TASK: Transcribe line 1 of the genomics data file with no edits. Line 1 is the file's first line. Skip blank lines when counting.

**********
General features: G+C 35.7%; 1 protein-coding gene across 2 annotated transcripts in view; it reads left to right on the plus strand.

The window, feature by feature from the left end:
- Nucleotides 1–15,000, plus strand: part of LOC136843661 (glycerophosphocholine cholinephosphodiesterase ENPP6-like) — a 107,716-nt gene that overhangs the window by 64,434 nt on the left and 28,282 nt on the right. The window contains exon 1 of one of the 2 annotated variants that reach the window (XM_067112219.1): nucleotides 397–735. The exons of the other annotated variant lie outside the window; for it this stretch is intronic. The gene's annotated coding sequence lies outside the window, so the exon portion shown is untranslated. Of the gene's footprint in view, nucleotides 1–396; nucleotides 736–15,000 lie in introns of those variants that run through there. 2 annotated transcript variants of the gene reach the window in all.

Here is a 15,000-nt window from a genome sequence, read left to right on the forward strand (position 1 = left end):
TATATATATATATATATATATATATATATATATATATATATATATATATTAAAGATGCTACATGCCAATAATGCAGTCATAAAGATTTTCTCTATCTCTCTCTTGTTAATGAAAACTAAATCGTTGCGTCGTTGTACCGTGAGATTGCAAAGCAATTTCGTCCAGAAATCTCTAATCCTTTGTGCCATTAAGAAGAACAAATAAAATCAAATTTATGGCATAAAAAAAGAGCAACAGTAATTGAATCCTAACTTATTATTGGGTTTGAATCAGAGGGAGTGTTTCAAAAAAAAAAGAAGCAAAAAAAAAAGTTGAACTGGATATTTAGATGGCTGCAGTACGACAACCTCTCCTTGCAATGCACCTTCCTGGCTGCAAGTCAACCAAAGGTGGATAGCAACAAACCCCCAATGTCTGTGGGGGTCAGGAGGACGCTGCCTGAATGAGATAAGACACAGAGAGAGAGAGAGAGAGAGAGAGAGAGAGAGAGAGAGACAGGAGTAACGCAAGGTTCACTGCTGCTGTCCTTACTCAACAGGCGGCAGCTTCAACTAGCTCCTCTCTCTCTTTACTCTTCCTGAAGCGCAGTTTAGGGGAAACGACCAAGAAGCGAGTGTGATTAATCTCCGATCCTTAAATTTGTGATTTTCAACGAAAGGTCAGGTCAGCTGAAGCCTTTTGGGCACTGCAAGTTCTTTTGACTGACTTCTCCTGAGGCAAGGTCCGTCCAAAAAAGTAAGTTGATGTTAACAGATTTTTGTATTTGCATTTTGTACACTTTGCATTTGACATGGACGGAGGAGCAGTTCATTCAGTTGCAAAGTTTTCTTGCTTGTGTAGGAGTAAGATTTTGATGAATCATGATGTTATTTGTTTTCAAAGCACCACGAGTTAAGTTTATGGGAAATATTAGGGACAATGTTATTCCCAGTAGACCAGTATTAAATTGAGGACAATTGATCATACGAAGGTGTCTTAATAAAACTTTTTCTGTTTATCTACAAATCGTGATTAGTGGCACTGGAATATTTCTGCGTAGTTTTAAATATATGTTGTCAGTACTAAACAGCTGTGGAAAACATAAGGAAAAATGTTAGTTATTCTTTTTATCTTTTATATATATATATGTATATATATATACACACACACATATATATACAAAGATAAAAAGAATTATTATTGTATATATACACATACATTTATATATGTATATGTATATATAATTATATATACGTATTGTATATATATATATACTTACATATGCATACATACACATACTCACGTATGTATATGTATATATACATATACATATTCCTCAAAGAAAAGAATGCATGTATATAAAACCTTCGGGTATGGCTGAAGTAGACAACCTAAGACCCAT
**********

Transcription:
General features: G+C 35.7%; 1 protein-coding gene across 2 annotated transcripts in view; it reads left to right on the plus strand.